Let’s make light on the LED Phenomenon

Light Emitting Diodes (LEDs) probably marked the most revolutionary progress since men started using electricity to make light.

LEDs are semiconductor diodes, electronic devices that permit current to flow in only one direction. An extremely pure semiconductor is doped with different elements in order to modify its electric properties, creating an excess of positive or negative charges (p-doped and n-doped). The diode is formed by bringing these two slightly different versions together to form a PN junction. In a PN junction, the P side contains excess positive charge while the N side contains excess negative charge.

When a voltage is applied to the PN junction, electrons move from the N area toward the P area. The electron energy is converted to light as electrons flow though the junction. This converted electron energy depends on the different kind of doped semiconductor and defines the wavelength of the resulting coloured light.

LEDs for lighting were first developed in the 1960s, but at the beginning only for indication applications, (light source as something to be seen), taking advantage of the main characteristics.

The first LEDs were red, and immediately used for signalling application. In the 1970s the visible spectrum continued to become more complete with green, yellow and orange LEDs, and new applications continued to grow especially with LED displays for calculators, digital watches and test equipment.

The 1980s saw the development of new LED technologies, based on a new kind of material used for diode construction, that,  as a result, created a more efficient generation of LEDs with less power consumption and up to ten times the brightness level.  This increased brightness also made them useful for outdoor signs.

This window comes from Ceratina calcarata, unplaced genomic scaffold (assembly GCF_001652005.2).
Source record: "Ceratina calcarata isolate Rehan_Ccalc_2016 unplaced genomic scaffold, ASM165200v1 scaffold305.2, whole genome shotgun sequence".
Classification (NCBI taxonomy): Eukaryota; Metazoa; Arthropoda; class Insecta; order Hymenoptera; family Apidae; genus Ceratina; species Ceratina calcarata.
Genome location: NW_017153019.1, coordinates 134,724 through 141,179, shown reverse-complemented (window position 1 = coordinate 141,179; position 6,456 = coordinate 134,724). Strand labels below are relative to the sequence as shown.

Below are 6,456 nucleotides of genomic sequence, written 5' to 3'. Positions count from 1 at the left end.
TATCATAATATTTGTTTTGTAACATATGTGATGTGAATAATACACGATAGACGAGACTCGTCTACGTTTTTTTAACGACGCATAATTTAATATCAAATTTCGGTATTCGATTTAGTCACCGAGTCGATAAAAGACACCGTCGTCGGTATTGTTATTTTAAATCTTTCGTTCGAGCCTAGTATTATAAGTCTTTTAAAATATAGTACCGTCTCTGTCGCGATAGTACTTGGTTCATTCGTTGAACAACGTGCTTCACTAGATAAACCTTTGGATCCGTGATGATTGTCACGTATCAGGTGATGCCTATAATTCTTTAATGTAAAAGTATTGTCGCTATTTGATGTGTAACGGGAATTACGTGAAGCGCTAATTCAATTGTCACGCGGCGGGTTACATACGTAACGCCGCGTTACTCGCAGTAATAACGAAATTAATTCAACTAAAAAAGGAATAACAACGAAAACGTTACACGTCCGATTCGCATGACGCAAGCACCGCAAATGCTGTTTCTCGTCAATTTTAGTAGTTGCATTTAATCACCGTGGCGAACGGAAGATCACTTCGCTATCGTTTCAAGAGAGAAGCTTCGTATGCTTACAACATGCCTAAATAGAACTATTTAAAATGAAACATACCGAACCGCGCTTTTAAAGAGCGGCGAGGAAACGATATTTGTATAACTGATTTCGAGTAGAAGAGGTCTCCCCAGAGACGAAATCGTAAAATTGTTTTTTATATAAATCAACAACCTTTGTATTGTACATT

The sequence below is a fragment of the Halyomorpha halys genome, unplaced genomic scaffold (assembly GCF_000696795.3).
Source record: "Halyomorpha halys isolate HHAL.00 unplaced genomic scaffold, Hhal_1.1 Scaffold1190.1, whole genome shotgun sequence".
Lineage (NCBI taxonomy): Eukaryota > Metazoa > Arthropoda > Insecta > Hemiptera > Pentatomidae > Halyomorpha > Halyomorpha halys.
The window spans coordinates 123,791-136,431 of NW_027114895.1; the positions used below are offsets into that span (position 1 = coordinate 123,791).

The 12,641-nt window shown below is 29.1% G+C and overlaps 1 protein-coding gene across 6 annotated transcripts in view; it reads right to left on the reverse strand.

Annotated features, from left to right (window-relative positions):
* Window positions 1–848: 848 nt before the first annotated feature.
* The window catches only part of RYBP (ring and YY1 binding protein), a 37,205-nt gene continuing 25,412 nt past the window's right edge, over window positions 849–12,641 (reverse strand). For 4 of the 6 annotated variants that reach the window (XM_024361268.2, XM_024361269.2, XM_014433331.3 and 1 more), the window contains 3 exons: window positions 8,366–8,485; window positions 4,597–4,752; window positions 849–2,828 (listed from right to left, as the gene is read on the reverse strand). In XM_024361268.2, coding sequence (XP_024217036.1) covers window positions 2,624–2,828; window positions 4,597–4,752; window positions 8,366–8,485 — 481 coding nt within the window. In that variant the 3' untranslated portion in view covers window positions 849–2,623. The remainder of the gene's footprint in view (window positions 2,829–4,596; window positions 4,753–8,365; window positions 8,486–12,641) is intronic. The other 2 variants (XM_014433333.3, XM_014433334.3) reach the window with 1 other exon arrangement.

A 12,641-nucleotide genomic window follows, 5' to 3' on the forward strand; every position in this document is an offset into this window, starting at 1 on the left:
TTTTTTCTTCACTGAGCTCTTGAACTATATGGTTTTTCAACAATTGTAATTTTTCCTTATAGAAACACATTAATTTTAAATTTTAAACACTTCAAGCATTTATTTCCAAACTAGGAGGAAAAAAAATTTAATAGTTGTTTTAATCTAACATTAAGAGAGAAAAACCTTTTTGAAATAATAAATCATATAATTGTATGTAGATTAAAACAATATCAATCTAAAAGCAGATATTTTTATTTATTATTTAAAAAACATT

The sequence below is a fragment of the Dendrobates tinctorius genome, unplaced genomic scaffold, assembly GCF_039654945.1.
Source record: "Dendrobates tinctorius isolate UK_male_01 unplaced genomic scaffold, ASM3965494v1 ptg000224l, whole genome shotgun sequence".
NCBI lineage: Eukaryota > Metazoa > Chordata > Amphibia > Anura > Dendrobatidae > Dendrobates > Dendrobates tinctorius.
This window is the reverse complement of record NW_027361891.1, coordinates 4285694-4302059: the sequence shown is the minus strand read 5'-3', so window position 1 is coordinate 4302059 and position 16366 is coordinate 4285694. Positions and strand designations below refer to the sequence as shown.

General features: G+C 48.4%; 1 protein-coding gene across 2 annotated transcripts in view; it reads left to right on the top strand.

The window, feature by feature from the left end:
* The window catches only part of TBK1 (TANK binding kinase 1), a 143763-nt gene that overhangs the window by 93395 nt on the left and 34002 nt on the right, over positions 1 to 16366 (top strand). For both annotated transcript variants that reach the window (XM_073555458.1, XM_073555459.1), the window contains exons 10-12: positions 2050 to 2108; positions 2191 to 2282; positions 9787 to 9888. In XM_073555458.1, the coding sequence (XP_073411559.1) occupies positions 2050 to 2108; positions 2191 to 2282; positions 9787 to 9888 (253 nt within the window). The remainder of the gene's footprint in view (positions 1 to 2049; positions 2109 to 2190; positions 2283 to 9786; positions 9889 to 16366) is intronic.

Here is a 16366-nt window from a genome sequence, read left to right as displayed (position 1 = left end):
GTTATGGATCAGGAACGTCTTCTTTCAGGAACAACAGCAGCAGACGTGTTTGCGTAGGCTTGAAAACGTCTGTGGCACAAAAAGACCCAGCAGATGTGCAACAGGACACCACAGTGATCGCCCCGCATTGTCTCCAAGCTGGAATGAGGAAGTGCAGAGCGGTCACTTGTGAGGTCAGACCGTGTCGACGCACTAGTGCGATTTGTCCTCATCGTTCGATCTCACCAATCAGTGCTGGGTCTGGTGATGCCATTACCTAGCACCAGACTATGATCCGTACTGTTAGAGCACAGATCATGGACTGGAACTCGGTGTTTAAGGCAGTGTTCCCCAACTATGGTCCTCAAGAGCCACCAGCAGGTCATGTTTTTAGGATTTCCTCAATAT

In the 1990s development continued even faster and new types of High-Brightness LEDs (HB-LEDs) started to be produced, massively used for traffic lights and other applications never covered before. A few years later Nichia, one of the most important companies in LED development, created the high brightness blue LED. This was a key step in LED technology, because by coating this blue HB-LED with phosphor, they were able to create the first white LED, breaking definitively into the illumination applications.

Today LEDs has reached high levels of performance that really have gone beyond any initial expectations. Actually LEDs systems are available and suitable for almost any kind of lighting applications, included floodlighting and far distance lighting, even up to more than 100 meters. In recent laboratory tests white LEDs have achieved performance of over 100 lumen per watt, making them ideal for relevant energy saving illumination applications.

RS Components has immediately understood the high potentiality in the market of LED lamps and is in constant cooperation with the main LED lamp manufacturers and developers, such as Philips Lighting, in order to offer the more wide and up to date LED lighting solutions.